Last night, the Kansas City Royals won the World Series.
This is not a Royals blog. This is not a baseball blog. This is not even a “real” sports blog. This is a professional wrestling blog. And the Royals have very little to do with professional wrestling. I think John Cena dressed in a powder blue Royals jersey once. That’s about it. But this is my blog. And if I have to stretch a little to talk about my favorite sports team in my wrestling blog, I will do just that.
Lets talk about champions. A great champion is not born, he is made. A worthy champion must overcome adversity. Their journey must be long and full of trials for us to believe them to be worthy. In the pre-meditated world of professional wrestling, this should not be as big as a problem as it often is. There are writers telling stories, and the most captivating stories are always the underdog coming from nowhere, rising above all challengers to stand tall. Daniel Bryan is a great example of an underdog rising to the highest honor. So are the Kansas City Royals.
There, that wasn’t much of a stretch, was it? Wrestling writers, in particular WWE writers, could take a lesson from the Royals. I wrote before on storytelling in wrestling, and the Royals journey from the dumpster to the championship podium was damn near perfect storytelling.
Last year, the Royals were just the scrappy underdog. No one expected them to be good, certainly not to make the playoffs. But these Royals were different then the pitiful teams that came before them. They a new attitude, a few new players who brought a new sense of fun with them that combined with their homegrown talent and made them easy to root for. In essence, they got a gimmick change. They went from Rocky Maivia to The Rock. From Husky Harris to Bray Wyatt. From Issac Yankem, DDS to Kane. They went from jobber to contender.
And they came so close to winning it all. As close as humanly possible. The Royals ran through the playoffs like a wrestler being pushed to the moon, winning the Wild Card game and sweeping the next two series. They were Kazuchikia Okada winning the G1 Climax last year, looking completely unstoppable. And just like Okada, they gave everything they had to win, and fell just short. Ninety feet short. Okada had his Rainmaker clotheline kicked out of for the first time at WrestleKingdom 9, and the Royals ran into Madison Bumgarner in the World Series. Both left in tears, but resolved that they would complete their unfinished business.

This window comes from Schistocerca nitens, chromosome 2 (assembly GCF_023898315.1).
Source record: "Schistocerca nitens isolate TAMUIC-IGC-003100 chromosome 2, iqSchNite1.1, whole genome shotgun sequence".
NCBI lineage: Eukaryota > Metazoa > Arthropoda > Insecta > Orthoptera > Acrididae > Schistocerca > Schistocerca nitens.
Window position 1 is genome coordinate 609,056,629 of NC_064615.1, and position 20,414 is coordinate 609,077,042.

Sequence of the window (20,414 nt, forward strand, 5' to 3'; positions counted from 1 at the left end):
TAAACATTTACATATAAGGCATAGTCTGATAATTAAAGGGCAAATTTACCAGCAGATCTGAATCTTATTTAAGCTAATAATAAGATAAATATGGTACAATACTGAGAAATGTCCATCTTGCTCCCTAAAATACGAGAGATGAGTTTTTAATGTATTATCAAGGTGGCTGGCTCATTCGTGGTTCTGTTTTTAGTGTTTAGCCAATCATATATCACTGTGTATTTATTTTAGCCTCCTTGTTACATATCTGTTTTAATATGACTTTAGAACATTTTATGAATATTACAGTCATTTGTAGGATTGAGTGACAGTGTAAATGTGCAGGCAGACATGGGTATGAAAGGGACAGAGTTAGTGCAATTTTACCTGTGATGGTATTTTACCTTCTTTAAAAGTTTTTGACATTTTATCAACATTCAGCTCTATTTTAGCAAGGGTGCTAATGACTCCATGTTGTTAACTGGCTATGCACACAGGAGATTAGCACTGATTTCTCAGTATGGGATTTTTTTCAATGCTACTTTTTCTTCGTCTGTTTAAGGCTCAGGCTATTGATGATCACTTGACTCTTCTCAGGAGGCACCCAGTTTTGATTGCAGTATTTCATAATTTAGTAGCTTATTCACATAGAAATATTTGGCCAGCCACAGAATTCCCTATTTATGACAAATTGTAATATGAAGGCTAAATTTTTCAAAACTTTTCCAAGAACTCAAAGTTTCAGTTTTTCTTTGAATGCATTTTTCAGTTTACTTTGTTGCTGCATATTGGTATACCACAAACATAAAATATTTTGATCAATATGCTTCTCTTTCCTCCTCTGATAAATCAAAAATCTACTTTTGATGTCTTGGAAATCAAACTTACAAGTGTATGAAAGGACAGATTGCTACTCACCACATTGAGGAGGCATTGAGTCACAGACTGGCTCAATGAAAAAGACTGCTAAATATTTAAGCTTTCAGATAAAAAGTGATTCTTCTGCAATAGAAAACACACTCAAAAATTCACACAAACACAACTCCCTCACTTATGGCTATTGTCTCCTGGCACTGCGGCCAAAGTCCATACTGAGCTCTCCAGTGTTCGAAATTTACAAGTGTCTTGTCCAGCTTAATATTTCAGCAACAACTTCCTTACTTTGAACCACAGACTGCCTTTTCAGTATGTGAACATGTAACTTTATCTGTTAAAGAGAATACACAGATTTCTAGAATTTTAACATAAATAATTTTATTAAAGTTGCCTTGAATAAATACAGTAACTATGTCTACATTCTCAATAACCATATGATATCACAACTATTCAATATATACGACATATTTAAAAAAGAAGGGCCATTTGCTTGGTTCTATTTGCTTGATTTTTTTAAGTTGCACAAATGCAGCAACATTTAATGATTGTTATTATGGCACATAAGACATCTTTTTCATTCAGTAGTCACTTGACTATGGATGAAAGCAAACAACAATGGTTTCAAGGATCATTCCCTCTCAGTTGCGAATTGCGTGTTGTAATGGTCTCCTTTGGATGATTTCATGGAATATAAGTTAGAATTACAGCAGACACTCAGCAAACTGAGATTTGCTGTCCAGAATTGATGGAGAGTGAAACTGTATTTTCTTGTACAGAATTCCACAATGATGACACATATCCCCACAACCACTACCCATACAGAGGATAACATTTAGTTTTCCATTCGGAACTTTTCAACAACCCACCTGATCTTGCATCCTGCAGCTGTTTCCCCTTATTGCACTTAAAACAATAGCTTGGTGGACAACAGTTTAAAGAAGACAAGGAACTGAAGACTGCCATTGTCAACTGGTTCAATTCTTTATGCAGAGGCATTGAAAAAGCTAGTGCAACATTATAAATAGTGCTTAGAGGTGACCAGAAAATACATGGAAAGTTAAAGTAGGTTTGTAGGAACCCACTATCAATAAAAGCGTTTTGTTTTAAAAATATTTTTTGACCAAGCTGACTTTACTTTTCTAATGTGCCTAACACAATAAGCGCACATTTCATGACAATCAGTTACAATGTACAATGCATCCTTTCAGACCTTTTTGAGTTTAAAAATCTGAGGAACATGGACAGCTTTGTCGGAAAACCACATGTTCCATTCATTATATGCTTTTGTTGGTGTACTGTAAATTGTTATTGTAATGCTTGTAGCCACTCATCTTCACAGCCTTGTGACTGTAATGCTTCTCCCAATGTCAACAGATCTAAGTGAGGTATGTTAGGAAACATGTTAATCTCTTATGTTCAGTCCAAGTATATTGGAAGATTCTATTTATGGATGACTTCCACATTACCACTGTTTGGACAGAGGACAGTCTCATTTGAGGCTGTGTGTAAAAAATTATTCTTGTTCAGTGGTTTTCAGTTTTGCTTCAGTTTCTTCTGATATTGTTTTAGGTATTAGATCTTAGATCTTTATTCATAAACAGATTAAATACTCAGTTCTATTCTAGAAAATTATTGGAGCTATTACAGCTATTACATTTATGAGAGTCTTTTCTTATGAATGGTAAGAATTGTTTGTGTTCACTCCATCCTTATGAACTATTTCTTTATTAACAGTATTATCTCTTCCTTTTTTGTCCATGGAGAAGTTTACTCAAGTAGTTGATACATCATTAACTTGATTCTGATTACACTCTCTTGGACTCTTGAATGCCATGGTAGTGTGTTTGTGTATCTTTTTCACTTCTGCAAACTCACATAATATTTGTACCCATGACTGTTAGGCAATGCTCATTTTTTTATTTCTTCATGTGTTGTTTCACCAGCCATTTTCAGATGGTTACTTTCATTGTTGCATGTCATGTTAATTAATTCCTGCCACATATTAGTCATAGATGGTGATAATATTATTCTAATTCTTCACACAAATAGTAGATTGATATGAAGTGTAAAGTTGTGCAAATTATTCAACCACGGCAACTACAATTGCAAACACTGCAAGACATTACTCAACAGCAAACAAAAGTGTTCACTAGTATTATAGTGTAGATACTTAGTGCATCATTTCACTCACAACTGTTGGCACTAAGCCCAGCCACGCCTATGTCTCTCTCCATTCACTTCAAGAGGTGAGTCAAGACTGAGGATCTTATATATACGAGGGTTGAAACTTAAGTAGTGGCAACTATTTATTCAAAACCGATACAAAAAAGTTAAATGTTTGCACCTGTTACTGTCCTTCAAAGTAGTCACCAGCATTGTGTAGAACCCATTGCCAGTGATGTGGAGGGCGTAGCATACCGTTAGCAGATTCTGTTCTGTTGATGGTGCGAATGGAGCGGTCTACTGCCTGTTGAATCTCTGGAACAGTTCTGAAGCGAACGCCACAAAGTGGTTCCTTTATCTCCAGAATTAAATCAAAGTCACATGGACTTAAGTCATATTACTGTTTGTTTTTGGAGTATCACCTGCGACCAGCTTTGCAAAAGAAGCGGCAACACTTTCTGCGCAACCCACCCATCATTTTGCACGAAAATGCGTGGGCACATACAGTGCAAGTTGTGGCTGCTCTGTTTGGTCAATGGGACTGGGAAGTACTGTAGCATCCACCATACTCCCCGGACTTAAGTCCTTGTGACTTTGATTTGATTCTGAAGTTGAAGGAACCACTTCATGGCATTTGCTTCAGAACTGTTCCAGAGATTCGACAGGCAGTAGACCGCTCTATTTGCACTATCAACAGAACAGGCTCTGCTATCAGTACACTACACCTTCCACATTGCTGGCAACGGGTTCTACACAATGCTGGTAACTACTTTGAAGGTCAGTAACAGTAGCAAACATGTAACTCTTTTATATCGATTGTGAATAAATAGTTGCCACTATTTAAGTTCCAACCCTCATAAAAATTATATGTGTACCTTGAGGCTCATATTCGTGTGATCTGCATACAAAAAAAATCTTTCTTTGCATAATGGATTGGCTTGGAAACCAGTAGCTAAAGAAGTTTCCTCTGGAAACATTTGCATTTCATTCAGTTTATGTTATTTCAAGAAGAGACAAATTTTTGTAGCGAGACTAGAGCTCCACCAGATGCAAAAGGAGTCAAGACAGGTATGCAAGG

Despite their success, the Royals were still underdogs. No one predicted they would return to the World Series. Almost no one predicted they would even win their division. The word “fluke” was said a lot. They were still underdogs, but now they had a bite to them. An edge. They had tasted victory only to have it taken from them, and they wanted it back more then anything. If other teams wanted to push them, they would push back. Adding their new attitude to their talent was like when a wrestler adds a new finisher to his repertoire. Their new attitude was Daniel Bryan adding his Running Knee. It was Chris Jericho adding the Codebreaker, or Undertaker using Hells Gate. When you add something new in wrestling, it’s like a level up. You instantly become more dangerous. And the Royals, with their taste of success, were more dangerous.
They were the best team in the American League all year. They won their division handily. They conquered former rivals. They even had an “Occupy Raw” moment of populous support when the fan voting for the All Star game was overwhelmingly in support of the Royals players. They had a few slumps, a few moments of despair that made their fanbase woozy with flashbacks of darker times, But overall, the Royals were the toast of the league, finishing in first place.
The playoffs were like one long wrestling match. The Royals would get down, worked over by their opponents, only to capitalize on their mistakes and come back with a win. Over and over again, the pattern played itself out. Behind near the end of the game, the Royals were down but never out. They were John Cena, relentless in overcoming the odds. And yes, I am aware I just compared my favorite team to John Cena. It won’t happen again, but it’s appropriate here. The Royals came from behind in almost all their wins in the playoffs. Just when the other team had hit their finisher, the Royals would kick out and get the win.
The World Series was no different. All season long, the goal had been to get back here, and take care of their unfinished business. And they did. The championship would not elude them two years in a row. Pop the champagne, hoist the trophy, the Kansas City Royals are World Champions.
It couldn’t have been scripted any better. An epic three year story leading the becoming champion. It’s a lesson wrestling should pay attention to. No one wants to see Roman Reigns get pushed for a few months and become champion. They want to see him fight, to win despite the odds, to get so close to his goal only to have it ripped away from him, but that only makes him want it more. Huh, that’s pretty much exactly what they’ve done with Reigns since his ill-advised Royal Rumble push. Maybe the WWE can be taught after all.
New Japan gets it. This January at WrestleKingdom, Okada will defend his IWGP title against Hiroshi Tanahashi, the man who beat him at WrestleKingdom last year. And though Okada is champ, the real goal for him is to defeat Tanahashi on the biggest show of the year, something he has yet to do. Last year he was so incredibly close, and now he has another chance, an opportunity to redeem himself. If Okada is lucky, the same people who wrote the Royals story will write his as well.